# How can rational numbers be negative?

## Expect negative numbers and minus brackets

### Calculating with rational numbers

In the following we consider the basic arithmetic operations of addition, subtraction, **Multiplication and division in the field of rational numbers**. We pay particular attention to the negative numbers.

### Addition and subtraction

The **subtraction** of a rational number is the same as adding its opposite number. So the following applies:

$-3 - 8 = -3 + (-8) = -11$

$-4 - 1 = -4 + (-1) = (-5)$

Since, consequently, every subtraction of a rational number can be regarded as an addition, we only need the following **Addition rules** Note: If the summands have the same sign, the sum also has this sign:

$5 + 8 = 13$

The summands are positive, so the result is positive. We consider yet another example:

$-7 - 10 = (-17)$

Here the summands are negative, so the result is negative. If the summands have different signs, we calculate the difference between their amounts. The result has the sign of the number with the highest amount. We consider the following example:

$-3 + 12 = 9$

As the difference between their amounts, we get $ 12 - 3 = $ 9. The answer to the question is positive because the amount of $ + $ 12 is greater than that of $ -3 $. Another example follows for a better understanding:

$8 - 17 = -9$

The difference is $ 17 - 8 = $ 9. The result is negative, however, since the amount of $ -17 $ is greater than that of $ 8 $.

### Commutative law

This applies to the addition **Commutative law**. This means that we can swap the summands without changing the result. The following applies: $ a + b = b + a $. We consider a few examples below:

$6 + 9 = 9 + 6 = 15$

$-6 + 9 = 9 + (-6) = 9 - 6 = 3$

With a subtraction, the application of the commutative law does not work, as the following example shows:

$ 9 - 6 \ neq 6 - 9 $

Namely, it's $ 3 \ neq -3 $. However, the addition rule can be used if we make a sum from the difference as follows:

$9 -6=9 + (-6) = -6 + 9 = 3$

### Associative law

To add or subtract sums, we apply the rule of brackets, i.e. the associative law. By that we mean that **Dissolving parentheses**.

If there is a plus in front of the brackets, we add each individual summand without changing the sign:

$ \ begin {array} {lll} -13 + (-3 + 5 - 8) & = & -13 + (-3) + (+5) + (-8) \ & = & -13 - 3 + 5 - 8 \ & = & -19 \ end {array} $

**Note:** There is a plus in front of the bracket **(Plus bracket)**, then the bracket may be omitted. All numbers in brackets keep their signs.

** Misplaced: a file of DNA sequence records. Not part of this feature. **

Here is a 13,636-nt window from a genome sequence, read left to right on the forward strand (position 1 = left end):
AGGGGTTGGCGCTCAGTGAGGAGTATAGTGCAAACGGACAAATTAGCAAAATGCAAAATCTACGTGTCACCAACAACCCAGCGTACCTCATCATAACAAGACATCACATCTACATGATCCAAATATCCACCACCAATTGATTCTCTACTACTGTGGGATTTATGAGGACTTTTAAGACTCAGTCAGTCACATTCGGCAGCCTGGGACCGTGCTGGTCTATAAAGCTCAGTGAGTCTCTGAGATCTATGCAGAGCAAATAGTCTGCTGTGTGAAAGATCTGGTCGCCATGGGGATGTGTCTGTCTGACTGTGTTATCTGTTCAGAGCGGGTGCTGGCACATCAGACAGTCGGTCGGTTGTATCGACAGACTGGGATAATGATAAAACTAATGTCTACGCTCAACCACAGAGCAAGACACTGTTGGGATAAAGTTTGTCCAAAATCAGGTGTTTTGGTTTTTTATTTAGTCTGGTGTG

There is a minus in front of the bracket **(Minus bracket)**, the corresponding opposite number is added for each addend:

$ \ begin {array} {lll} -13 - (-3 + 5 - 8) & = & -13 + (+3) + (-5) + (+8) \ & = & -13 + 3 - 5 + 8 \ & = & -7 \ end {array} $

**Note:** In the case of minus brackets, the brackets can be omitted if all numbers within the brackets have the opposite sign. So we form the opposite numbers.

### Multiplication and division

The multiplication of rational numbers is an abbreviation for the multiple addition of the same summands:

$ 3 \ times 4 = 4 + 4 + 4 = 12 $

Multiplication by zero always results in zero:

$ 5 \ cdot 0 = 0 $

How do we multiply negative numbers? For example, multiplying by negative numbers can be thought of as taking on $ 5 in debt three times. Mathematically, we can express this idea as follows:

$ 3 \ cdot (-5) = -5 + (-5) + (-5) = -15 $

As we have already stated above, the multiplication can be written as the addition of equal summands. We now look at two series of numbers in which we can recognize the calculation rules for the multiplication of rational numbers:

It is noticeable that the results are always positive if both factors have the same sign. It is for example:

$ \ begin {array} {lll} 2 \ cdot4 & = & 8 \ -2 \ cdot (-4) & = & 8 \ end {array} $

If the factors have different signs, the results are negative. We can determine this connection with the following examples:

$ \ begin {array} {lll} -2 \ cdot 4 & = & -8 \ 2 \ cdot (-4) & = & -8 \ end {array} $

**Note:** If rational numbers are multiplied with the same sign, the result is always positive. So it is:

$ (+) \ cdot (+) = (+) \ (-) \ cdot (-) = (+) $

If, on the other hand, rational numbers are multiplied with different signs, the result is always negative:

$ (+) \ cdot (-) = (-) \ (-) \ cdot (+) = (-) $

In the **division** with negative numbers we imagine that $ 15 € debt is paid back in three equal installments. Since we see in division the opposite arithmetic operation to multiplication, the following applies:

$-15 :3 = -5$

Namely, it is $ -5 \ cdot 3 = -15 $. If we want to divide two negative numbers, we can also find the result via multiplication:

$-20 : (-4) = 5$

For the multiplication, $ (- 4) \ cdot 5 = (-20) $ applies. Division by zero is not defined.

**Note:** If rational numbers with the same sign are divided, the result is always positive. The following applies:

$(+):(+) = (+) \\ (-):(-) = (+)$

If rational numbers with different signs are divided, the result is always negative:

$(+):(-) = (-) \\ (-):(+) = (-)$

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